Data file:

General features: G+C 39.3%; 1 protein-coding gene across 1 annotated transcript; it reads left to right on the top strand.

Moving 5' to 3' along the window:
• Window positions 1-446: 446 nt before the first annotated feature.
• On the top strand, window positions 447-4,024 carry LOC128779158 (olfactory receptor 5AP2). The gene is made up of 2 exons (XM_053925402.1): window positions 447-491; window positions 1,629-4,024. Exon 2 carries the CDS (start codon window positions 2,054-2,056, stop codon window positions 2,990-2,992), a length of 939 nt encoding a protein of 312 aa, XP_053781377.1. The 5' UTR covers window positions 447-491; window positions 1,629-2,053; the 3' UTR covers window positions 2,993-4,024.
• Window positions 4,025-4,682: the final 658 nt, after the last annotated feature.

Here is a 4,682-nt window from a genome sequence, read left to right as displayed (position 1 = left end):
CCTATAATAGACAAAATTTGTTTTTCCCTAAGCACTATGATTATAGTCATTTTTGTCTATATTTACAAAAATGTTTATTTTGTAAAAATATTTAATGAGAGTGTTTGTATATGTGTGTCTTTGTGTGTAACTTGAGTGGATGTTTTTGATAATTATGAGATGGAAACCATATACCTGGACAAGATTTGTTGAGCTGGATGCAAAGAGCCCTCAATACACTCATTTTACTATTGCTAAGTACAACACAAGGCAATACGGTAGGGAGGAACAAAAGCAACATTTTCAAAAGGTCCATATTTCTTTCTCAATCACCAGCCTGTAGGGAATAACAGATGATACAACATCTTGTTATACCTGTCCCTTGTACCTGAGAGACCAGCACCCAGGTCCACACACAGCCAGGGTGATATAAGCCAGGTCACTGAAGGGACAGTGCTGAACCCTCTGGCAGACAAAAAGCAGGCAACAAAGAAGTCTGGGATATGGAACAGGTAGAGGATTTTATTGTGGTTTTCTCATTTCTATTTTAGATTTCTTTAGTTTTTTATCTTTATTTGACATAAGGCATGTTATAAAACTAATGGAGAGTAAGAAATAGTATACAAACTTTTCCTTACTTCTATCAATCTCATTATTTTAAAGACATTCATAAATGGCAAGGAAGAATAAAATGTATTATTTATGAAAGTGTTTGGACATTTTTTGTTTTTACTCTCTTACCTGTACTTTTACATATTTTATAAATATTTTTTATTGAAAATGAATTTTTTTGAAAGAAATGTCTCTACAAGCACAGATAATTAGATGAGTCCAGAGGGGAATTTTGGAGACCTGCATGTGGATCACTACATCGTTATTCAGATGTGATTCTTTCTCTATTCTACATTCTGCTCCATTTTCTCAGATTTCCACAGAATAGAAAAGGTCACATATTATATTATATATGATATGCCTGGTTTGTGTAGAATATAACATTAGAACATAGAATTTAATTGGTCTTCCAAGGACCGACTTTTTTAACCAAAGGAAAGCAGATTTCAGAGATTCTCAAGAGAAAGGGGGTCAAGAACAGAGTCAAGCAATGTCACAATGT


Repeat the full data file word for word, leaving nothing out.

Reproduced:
General features: G+C 39.3%; 1 protein-coding gene across 1 annotated transcript; it reads left to right on the top strand.

Moving 5' to 3' along the window:
• Window positions 1-446: 446 nt before the first annotated feature.
• On the top strand, window positions 447-4,024 carry LOC128779158 (olfactory receptor 5AP2). The gene is made up of 2 exons (XM_053925402.1): window positions 447-491; window positions 1,629-4,024. Exon 2 carries the CDS (start codon window positions 2,054-2,056, stop codon window positions 2,990-2,992), a length of 939 nt encoding a protein of 312 aa, XP_053781377.1. The 5' UTR covers window positions 447-491; window positions 1,629-2,053; the 3' UTR covers window positions 2,993-4,024.
• Window positions 4,025-4,682: the final 658 nt, after the last annotated feature.

Here is a 4,682-nt window from a genome sequence, read left to right as displayed (position 1 = left end):
CCTATAATAGACAAAATTTGTTTTTCCCTAAGCACTATGATTATAGTCATTTTTGTCTATATTTACAAAAATGTTTATTTTGTAAAAATATTTAATGAGAGTGTTTGTATATGTGTGTCTTTGTGTGTAACTTGAGTGGATGTTTTTGATAATTATGAGATGGAAACCATATACCTGGACAAGATTTGTTGAGCTGGATGCAAAGAGCCCTCAATACACTCATTTTACTATTGCTAAGTACAACACAAGGCAATACGGTAGGGAGGAACAAAAGCAACATTTTCAAAAGGTCCATATTTCTTTCTCAATCACCAGCCTGTAGGGAATAACAGATGATACAACATCTTGTTATACCTGTCCCTTGTACCTGAGAGACCAGCACCCAGGTCCACACACAGCCAGGGTGATATAAGCCAGGTCACTGAAGGGACAGTGCTGAACCCTCTGGCAGACAAAAAGCAGGCAACAAAGAAGTCTGGGATATGGAACAGGTAGAGGATTTTATTGTGGTTTTCTCATTTCTATTTTAGATTTCTTTAGTTTTTTATCTTTATTTGACATAAGGCATGTTATAAAACTAATGGAGAGTAAGAAATAGTATACAAACTTTTCCTTACTTCTATCAATCTCATTATTTTAAAGACATTCATAAATGGCAAGGAAGAATAAAATGTATTATTTATGAAAGTGTTTGGACATTTTTTGTTTTTACTCTCTTACCTGTACTTTTACATATTTTATAAATATTTTTTATTGAAAATGAATTTTTTTGAAAGAAATGTCTCTACAAGCACAGATAATTAGATGAGTCCAGAGGGGAATTTTGGAGACCTGCATGTGGATCACTACATCGTTATTCAGATGTGATTCTTTCTCTATTCTACATTCTGCTCCATTTTCTCAGATTTCCACAGAATAGAAAAGGTCACATATTATATTATATATGATATGCCTGGTTTGTGTAGAATATAACATTAGAACATAGAATTTAATTGGTCTTCCAAGGACCGACTTTTTTAACCAAAGGAAAGCAGATTTCAGAGATTCTCAAGAGAAAGGGGGTCAAGAACAGAGTCAAGCAATGTCACAATGT